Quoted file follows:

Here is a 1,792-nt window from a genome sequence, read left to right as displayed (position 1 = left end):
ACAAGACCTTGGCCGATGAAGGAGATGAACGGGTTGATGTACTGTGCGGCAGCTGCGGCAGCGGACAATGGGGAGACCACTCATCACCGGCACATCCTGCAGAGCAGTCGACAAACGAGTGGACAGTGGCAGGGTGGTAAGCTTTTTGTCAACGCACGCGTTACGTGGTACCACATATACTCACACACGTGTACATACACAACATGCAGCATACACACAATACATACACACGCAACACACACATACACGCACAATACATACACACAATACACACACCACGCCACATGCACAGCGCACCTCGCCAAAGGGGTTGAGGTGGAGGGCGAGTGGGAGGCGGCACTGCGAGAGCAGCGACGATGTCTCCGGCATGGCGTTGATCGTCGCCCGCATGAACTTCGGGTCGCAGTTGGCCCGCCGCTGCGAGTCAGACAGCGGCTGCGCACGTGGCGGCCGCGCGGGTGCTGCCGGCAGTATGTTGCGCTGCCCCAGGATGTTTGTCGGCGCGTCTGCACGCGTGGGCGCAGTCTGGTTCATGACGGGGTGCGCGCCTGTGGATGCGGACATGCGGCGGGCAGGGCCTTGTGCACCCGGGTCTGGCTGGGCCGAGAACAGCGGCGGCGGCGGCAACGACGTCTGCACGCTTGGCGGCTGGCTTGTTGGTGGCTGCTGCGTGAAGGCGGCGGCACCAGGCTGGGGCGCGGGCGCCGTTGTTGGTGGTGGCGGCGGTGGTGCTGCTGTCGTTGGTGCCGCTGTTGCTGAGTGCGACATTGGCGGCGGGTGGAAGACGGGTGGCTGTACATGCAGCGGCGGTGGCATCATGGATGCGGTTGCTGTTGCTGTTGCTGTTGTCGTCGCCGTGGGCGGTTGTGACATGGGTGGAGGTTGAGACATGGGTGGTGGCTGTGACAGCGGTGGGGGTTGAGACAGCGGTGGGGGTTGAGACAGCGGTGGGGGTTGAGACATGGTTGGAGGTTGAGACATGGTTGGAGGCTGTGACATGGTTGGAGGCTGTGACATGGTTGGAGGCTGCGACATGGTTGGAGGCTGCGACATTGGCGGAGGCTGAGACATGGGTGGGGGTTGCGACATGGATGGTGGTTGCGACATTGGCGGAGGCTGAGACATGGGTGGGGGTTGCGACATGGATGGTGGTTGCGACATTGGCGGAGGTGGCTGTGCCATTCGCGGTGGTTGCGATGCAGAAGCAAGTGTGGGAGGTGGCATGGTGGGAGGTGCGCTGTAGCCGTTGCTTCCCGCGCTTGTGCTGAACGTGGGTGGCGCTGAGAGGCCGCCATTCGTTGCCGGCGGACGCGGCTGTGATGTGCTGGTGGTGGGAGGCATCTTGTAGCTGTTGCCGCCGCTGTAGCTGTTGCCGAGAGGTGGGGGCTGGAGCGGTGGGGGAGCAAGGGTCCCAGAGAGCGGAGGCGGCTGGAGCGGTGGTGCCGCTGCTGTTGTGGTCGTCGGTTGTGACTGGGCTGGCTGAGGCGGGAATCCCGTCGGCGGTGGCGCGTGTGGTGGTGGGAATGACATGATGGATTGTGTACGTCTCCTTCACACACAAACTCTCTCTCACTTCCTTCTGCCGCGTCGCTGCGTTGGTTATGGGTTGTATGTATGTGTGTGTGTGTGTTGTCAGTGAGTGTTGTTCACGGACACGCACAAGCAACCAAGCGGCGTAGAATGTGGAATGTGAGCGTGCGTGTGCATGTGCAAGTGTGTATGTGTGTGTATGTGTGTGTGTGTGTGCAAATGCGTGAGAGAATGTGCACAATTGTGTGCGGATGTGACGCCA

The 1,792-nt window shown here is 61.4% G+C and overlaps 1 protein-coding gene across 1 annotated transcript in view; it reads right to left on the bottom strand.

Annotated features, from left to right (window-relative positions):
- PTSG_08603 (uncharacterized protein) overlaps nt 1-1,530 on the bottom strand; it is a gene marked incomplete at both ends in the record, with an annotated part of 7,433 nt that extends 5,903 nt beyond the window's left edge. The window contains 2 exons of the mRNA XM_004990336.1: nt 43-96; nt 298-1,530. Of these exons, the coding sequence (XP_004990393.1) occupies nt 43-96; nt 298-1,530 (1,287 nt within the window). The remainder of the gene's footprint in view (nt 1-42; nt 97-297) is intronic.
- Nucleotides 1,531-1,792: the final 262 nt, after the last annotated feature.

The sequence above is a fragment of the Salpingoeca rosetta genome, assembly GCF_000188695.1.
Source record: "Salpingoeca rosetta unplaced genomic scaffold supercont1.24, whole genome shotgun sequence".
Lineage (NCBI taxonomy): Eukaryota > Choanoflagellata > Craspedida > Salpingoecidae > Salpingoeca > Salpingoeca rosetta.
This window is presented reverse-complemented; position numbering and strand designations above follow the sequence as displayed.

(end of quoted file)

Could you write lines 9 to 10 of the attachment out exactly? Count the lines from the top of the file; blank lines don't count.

Lineage (NCBI taxonomy): Eukaryota > Choanoflagellata > Craspedida > Salpingoecidae > Salpingoeca > Salpingoeca rosetta.
This window is presented reverse-complemented; position numbering and strand designations above follow the sequence as displayed.